If you are always on the go, listen to loud, aggressive music while driving or exercising, stare at a computer monitor (which though you may not realize it, constantly flickers) or TV screen for most of your workday or if you are indoors under artificial light for most of the day then you need to lower the stimuli to your sensory organs.
First of all, do not watch the news or fast-paced or violent movies within 1 hour of bedtime. Make sure you take small 5 minute breaks throughout your day, doing something you enjoy. Finally, get outside, preferably into nature for at least 30 minutes a day.
Optimize Your Circadian Rhythm And Sleep
As blue light entering your eye after sunset decreases your production of Melatonin (an important hormone responsible for regulating your sleep/wake cycle and also a master antioxidant) and in turn disrupts your Circadian Rhythm, it is important to expose yourself to sunlight during the day and minimize your exposure to blue light at night. Firstly, wear blue light blocking glasses for at least 1hour (but preferably 2-3 hours) before bedtime. One of the best brands of blue light blocking glasses is SafetyBlue Sleep Saviour, which can be found on Amazon.
Make sure you also wear your glasses when watching TV after sunset. Secondly, download f.lux or Twilight apps on your computer, tablet, and/or smartphone. These free apps automatically lower the blue light emissions from your device after sunset. Thirdly, get incandescent, red, or amber colored light bulbs for a few lights in your house, in areas you spend time in at night, and also for your bedroom and bathroom. After sunset, make sure you only use these lights.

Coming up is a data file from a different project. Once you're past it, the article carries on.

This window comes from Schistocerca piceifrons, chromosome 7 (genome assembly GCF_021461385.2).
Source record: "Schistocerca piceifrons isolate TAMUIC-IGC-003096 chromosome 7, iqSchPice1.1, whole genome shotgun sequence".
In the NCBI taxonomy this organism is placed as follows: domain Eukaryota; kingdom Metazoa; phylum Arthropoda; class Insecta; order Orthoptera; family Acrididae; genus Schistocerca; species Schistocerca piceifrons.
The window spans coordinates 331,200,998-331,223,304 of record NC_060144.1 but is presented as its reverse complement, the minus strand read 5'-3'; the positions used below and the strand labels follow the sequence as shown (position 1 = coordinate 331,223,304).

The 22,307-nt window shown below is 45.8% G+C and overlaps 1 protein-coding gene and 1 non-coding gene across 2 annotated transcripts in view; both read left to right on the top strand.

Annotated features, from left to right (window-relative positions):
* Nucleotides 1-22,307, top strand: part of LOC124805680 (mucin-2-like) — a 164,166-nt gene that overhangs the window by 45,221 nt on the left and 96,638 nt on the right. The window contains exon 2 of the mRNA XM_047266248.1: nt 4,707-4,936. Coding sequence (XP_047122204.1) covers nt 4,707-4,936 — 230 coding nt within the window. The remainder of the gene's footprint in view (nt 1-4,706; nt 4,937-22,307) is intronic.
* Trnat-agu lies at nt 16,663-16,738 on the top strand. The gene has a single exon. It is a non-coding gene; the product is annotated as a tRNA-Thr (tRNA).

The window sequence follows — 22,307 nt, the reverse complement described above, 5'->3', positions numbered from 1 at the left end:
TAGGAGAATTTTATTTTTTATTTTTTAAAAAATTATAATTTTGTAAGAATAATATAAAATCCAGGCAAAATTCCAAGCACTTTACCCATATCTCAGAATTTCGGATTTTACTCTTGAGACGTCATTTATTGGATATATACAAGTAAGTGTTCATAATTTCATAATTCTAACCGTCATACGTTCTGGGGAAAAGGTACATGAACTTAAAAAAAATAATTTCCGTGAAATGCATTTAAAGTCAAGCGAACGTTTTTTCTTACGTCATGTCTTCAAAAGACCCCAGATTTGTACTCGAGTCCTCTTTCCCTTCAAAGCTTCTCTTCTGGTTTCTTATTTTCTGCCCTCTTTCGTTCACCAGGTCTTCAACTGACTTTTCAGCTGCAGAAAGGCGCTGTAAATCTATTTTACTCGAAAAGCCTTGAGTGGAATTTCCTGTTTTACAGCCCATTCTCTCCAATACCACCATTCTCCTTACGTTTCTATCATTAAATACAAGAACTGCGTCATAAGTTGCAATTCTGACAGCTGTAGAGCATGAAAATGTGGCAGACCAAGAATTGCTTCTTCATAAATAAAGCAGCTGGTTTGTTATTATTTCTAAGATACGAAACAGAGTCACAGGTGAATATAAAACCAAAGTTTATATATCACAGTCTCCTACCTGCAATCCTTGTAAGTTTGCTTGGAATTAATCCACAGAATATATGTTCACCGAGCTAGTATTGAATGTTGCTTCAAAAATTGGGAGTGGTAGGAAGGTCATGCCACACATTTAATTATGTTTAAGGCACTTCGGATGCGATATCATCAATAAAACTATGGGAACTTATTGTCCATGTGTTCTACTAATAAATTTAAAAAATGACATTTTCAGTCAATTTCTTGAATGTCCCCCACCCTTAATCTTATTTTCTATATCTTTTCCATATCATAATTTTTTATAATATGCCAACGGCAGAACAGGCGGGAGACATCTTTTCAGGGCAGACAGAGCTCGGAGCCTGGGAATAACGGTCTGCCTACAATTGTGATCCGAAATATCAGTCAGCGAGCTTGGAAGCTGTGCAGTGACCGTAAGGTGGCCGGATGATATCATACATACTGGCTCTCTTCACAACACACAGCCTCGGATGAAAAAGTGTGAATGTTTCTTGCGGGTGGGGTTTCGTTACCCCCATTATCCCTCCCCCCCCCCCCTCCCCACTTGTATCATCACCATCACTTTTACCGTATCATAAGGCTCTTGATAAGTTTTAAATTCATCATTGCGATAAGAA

Incorporate Re-Charge Rituals Into Your Daily Life
These are predetermined periods of the day where you engage in consciously cultivating the kinds of brain performance habits you want (ones that build energy, focus, laughter, play, and gratitude). There are three types of rituals you should implement: a morning ritual, a nighttime ritual, and brief rituals interspersed throughout the day (ideally for about 1-5 minutes every hour). How you start and end your day teach your brain how to behave and reinforce the right neural circuits that help you focus, relax, and enjoy love and happiness.
Some powerful re-charge rituals include mindfulness, meditation, prayer, deep breathing, laughter, positive social relationships, resistance breathing and breathing exercises, cold exposure, singing or chanting, dancing, music and sound therapy, yoga, exercise, massage, tai chi, acupuncture, spending time in nature, napping, power postures, sunbathing and hobbies. It’s important to identify which of these work for you personally and start building a daily practice. These rituals are incredibly powerful when practiced daily.
Meditation is a must-do when it comes to overcoming stress. The benefits of meditation are well documented and backed by a mountain of evidence. It is, by far, one of the most powerful medicines available to humans and can help reduce mental health symptoms.
Meditation can decrease stress 24, decrease anxiety 25, decrease feelings of loneliness 26, improves your ability to regulate mood and emotions 27, decrease anxiety symptoms and make you happier 28 29 30 decrease pain 31, decrease inflammation 32, increase your sense of connection to others 33, improve cognitive performance 34 35 and literally re-shapes your brain in beneficial ways 36 37 38.
Though there are various methods of meditation zivaONLINE is highly recommended. To learn more, listen to the podcast with Emily Fletcher, founder of zivaONLINE.
Rebuild And Balance Your Endocannabinoid System
This is important to get your body to calm down and enter rest and relaxation mode.
First and foremost, you need to de-stress by following the recommendations above.